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Many other families on The Homeschool Review Crew had the opportunity to review White House Holidays Unit Studies. Click on the banner below to see how they used it and what they thought about it. Persuasive Writing & Classical Rhetoric: Practicing the Habits of Great Writers was available to families with older children. Those reviews are here also. Please take a few minutes to learn about that one too.
YWAM Publishing offered us several choices from their Heroes of History series of books and we chose to review Heroes of History- Abraham Lincoln. YWAM Publishing also sent us a Study Guide to go along with our book.
My son David and I are finishing up his second year of American History. We have taken the last few months to learn about the Civil War and are at the tail end of our study. This book about Abraham Lincoln was a perfect book to take a closer look at the man who was president during this time.
The book begins when Abe was a young boy. It was interesting to learn about Mr. Lincoln’s very humble beginnings and all the hardships in his life. He was very hard working and determined to learn. There were very few opportunities for Abe to have formal schooling but he constantly sought out ways to be educated.
His family moved west when he was young, he helped his father build their family’s home. Sadly, Abe’s mother, Nancy Hanks Lincoln died from “milk sickness” in 1818. This was an interesting bunny trail that we followed. We learned that when cows ate white snakeroot they would pass this poison through their milk before they showed any signs of being sick. People would drink the milk, then the cow would get the “trembles”. When this happened people knew it was just a matter of time before those who drank the milk would die. We learned that it wasn’t until 1928 that the white snakeroot plant was discovered to be what caused the mysterious trembles.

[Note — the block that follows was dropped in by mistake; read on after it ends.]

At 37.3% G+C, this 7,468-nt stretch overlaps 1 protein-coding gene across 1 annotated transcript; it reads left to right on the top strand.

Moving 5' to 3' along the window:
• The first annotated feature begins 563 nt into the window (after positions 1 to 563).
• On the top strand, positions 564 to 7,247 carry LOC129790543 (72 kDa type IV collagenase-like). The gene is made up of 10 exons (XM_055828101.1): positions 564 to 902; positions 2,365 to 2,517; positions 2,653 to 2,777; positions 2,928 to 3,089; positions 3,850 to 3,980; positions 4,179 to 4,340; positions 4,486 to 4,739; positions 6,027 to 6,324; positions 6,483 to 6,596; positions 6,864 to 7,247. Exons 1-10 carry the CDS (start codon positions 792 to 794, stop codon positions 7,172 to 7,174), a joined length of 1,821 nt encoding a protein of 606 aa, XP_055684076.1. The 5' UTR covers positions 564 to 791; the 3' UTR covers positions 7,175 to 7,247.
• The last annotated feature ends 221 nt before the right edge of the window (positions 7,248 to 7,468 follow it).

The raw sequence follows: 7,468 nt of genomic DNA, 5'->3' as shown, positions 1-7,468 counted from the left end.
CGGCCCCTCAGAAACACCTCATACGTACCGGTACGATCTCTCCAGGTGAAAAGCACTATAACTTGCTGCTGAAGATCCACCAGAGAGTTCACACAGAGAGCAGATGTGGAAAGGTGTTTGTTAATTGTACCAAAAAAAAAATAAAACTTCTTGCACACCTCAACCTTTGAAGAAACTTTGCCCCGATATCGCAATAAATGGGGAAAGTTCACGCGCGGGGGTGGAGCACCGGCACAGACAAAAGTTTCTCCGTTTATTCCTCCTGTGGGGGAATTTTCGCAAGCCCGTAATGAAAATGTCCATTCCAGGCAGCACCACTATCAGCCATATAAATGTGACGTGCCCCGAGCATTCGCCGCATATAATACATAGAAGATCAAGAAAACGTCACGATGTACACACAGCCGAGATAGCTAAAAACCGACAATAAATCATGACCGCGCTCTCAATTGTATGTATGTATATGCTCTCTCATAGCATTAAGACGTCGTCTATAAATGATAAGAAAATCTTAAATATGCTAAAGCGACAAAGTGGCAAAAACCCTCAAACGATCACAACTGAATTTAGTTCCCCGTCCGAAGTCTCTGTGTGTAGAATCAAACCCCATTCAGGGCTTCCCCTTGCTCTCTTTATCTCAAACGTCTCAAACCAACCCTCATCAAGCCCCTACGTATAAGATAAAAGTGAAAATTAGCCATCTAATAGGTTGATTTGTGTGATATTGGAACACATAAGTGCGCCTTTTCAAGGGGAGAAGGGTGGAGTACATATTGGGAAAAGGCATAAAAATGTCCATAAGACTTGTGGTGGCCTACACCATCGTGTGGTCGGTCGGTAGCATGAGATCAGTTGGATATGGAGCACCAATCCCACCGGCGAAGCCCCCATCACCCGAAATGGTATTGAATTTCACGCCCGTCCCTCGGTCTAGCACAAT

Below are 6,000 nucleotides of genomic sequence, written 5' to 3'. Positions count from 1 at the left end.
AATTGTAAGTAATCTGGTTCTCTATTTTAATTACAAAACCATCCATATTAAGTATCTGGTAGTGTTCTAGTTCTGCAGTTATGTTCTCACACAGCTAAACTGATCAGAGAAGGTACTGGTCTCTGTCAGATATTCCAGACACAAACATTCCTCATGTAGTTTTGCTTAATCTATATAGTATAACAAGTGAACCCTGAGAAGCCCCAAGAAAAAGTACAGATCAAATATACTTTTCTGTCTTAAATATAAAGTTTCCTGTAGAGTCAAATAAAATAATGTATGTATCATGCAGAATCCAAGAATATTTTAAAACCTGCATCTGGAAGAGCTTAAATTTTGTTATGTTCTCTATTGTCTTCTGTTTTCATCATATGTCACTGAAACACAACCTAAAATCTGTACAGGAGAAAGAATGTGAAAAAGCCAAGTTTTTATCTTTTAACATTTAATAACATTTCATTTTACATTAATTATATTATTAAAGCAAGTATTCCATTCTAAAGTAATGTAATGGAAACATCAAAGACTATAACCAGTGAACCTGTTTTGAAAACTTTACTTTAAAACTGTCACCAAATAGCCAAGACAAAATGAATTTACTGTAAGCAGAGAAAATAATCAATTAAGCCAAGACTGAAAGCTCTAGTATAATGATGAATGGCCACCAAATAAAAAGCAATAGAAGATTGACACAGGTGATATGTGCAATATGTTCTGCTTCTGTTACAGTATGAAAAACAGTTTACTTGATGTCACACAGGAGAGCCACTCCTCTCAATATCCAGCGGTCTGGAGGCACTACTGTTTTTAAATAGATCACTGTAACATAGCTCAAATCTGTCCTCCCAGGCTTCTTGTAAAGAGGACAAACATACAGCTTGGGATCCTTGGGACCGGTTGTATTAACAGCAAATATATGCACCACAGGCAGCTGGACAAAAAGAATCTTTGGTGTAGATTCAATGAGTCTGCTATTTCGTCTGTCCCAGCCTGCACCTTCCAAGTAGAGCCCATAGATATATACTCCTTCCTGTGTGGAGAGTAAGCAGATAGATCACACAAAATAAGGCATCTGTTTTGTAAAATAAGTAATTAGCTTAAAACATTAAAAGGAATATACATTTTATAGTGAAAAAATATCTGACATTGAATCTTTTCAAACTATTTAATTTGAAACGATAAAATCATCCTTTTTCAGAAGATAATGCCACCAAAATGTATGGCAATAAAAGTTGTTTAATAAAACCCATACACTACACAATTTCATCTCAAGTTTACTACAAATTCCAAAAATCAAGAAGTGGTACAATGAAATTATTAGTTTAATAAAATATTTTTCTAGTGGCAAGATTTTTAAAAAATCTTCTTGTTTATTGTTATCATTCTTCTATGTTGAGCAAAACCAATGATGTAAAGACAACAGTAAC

This was a sad time in the Lincoln house. Thomas (Abe’s father), Sarah (Abe’s sister) and Abe mourned the loss of Mrs Lincoln. Fourteen months after her death Thomas declared he was going back to Kentucky to get a wife. He returned with his new wife Sally Johnston and her three children. Abe was not sure how this new arrangement would work out, but Sally was a wonderful step mother and the children quickly all became like siblings.
The story then follows Abe through a series of jobs. He chops wood for steam boats, ferries people to missed steam boats, he helped build a flat bottom boat and delivered a shipment of sweet potatoes and corn to New Orleans. With each job he learns more, collects more books and observes more people. He works in general stores, a post office and eventually has an interest in law. He works very hard and becomes a lawyer.
This book has so many details about Abraham Lincoln’s life. It is written in a conversational tone that is great for read alouds. Many ages can come away learning so many interesting things. The study guide is a great addition to this book. There is a map of the United States and a map of Illinois. This was great to see where things in the story were taking place. There is also a timeline. We love using timelines to get an ideas of the order of all these events. We like to compare them with things we’ve learned in the past.
The study guide also contains many great activities to do as you read through the book. There are questions for the end of each chapter, the answers in included at the end. There are vocabulary words to define, writing prompts to use and suggested reading and movies. Crafts, field trips and a culminating event are also suggested.
David and I used the end of the chapter questions and the writing prompts. He is also planning a culminating event. He wants to have a dinner showcasing food from that time period. He is also hoping to watch one of the documentaries listed in the guide.